[Note: This article originally appeared on Insomniac.com. It is reprinted with permission.]

These days, Jerry Heller may be best known to most as the guy Paul Giamatti played in this year’s N.W.A biopic, Straight Outta Compton. But before Heller managed the group — as well as the solo career of Eazy-E, with whom he co-founded Ruthless Records — he had already racked up decades of experience as a spotter of innovative musical talent, managing countless acts and bringing icons-to-be to tour America for the first time.

Heller made it possible, for example, for Brits like Elton John and Pink Floyd to tour in America for the first time. He was also one of the first in the country to turn his ear toward Kraftwerk, the pioneering German electronic act that can claim a foundational robotic arm in hip-hop, techno and essentially everything digital that has followed since its birth in 1970.

While Heller has been interviewed thousands of times about his involvement in bringing L.A.’s gangster rap to the world, he told Insomniac during a telephone interview that no one ever asks him about Kraftwerk, even when he has frequently mentioned the group by name. After recently hearing a hip-hop-centric podcaster drop the ball on the topic in favor of asking Heller the same tired questions about studio gangsters, we knew it was time to swoop in!

“They were probably three decades ahead of their time,” he asserts. “I don’t think there’s ever been another group that was that far out of sync or that far ahead of their time than Kraftwerk.”

Kraftwerk in concert; Credit: Photo by Peter Boettcher

Kraftwerk in concert; Credit: Photo by Peter Boettcher

Heller put the group’s first American tour in 1975 on his American Express card, paying for their flights, hotel rooms and expenses. He remembers that they were not well-known in the United States at all — and weren’t exactly packaged to sell Stateside.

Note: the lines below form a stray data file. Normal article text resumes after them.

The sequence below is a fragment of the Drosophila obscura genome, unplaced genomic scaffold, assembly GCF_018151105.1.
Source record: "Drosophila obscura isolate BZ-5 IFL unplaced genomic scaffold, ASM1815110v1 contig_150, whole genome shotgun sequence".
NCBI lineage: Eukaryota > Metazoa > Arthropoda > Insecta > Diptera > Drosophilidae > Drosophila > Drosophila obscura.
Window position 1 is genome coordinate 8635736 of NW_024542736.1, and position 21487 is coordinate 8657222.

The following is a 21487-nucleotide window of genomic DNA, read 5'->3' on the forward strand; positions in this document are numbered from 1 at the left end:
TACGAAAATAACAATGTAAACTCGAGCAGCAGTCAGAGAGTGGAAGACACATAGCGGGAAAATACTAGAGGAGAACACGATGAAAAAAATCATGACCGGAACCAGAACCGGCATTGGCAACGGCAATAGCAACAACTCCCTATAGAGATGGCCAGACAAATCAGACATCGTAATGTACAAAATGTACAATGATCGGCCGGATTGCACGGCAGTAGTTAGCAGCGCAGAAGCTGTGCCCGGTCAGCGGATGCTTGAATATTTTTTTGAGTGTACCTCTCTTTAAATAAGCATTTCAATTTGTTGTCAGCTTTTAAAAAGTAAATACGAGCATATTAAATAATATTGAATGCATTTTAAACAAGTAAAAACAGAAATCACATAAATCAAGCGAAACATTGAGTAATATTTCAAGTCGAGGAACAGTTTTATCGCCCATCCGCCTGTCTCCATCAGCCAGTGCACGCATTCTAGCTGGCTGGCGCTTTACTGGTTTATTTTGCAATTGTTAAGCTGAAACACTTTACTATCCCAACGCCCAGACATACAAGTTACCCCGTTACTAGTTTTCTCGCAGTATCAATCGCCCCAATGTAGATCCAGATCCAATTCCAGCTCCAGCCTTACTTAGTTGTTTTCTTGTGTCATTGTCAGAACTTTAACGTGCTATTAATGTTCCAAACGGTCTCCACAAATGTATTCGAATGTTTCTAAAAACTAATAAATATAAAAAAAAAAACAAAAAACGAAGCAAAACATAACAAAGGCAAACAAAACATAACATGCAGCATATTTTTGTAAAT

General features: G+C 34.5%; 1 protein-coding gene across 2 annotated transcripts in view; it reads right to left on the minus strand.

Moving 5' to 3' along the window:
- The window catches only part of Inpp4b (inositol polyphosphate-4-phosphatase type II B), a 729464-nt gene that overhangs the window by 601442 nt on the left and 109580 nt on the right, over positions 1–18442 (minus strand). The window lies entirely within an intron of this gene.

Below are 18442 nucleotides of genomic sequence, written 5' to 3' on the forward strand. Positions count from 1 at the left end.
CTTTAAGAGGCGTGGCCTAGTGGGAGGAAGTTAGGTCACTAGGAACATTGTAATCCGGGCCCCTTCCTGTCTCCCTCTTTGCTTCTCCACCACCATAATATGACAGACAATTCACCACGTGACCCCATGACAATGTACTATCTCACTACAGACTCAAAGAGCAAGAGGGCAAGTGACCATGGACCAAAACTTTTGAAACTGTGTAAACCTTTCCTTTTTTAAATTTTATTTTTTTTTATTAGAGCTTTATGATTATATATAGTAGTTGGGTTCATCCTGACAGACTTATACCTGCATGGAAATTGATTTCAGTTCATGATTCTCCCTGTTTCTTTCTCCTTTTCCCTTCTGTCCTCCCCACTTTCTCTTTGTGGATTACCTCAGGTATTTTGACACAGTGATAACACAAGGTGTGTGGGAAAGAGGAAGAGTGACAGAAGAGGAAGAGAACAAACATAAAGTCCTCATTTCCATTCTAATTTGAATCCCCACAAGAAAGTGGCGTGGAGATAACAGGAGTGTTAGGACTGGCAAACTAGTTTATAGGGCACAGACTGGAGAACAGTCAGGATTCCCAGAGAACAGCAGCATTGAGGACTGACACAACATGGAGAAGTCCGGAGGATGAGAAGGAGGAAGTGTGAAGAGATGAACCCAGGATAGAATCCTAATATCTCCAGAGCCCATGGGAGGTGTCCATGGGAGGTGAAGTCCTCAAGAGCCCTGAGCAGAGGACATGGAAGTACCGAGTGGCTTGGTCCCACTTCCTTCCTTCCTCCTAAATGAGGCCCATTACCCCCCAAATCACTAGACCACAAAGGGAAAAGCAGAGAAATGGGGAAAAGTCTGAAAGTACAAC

“They weren’t romantic, OK? They weren’t really that melodic, and they were like two weird little guys. They were thin, very slight; one of them had a mustache and looked just like Adolf Hitler! They were soooo different. But the reason I took a chance on them is that I had been enormously successful with Pink Floyd, who nobody had ever heard of; the only people who had heard of Pink Floyd at that time had been musicians in Great Britain.

“I was presenting lots of avant-garde groups like that in this country, and because I had been so successful with Van Morrison and Creedence Clearwater and Journey and groups like that, I was able to get the promoters to do shows that normally they wouldn’t do, just based upon my word, my credibility.”

Kraftwerk’s early stage show featured music-making objects of the group’s own invention.

“They weren’t musical instruments,” Heller recalls of the setup. “It was certainly the precursor to what we now know as electronic music.

“Only the super-hip kids came to these concerts,” he continues. “We did very little business, but I thought they were incredible … I took a shot! I was always excited about doing things with people that were ahead of their time, that were sort of out of sync with the rest of society.”

Heller has a talent for finding those artists, but he doesn’t think they come around very often.

“I think the last one was Amy Winehouse,” he says. “I just loved Amy Winehouse. I would rather have managed her than anybody in the world. To me, it was like the first time I saw Janis Joplin. I grew up in that era of Hendrix and Joplin and The Doors, and the Summer of Love and Haight-Ashbury, and even the Panthers. That was my era; that’s what I was into.

“And then when I met Eazy-E, it was like I was back again in 1964. He gave me a feeling of Panthers, Rolling Stones and Gil Scott-Heron all at once, and I thought for the first time that all of America would understand the racial problems of our inner cities. The problem of the Panthers is that they scared people. The music of N.W.A didn’t scare people; it taught people what it was like to grow up in our inner cities.”

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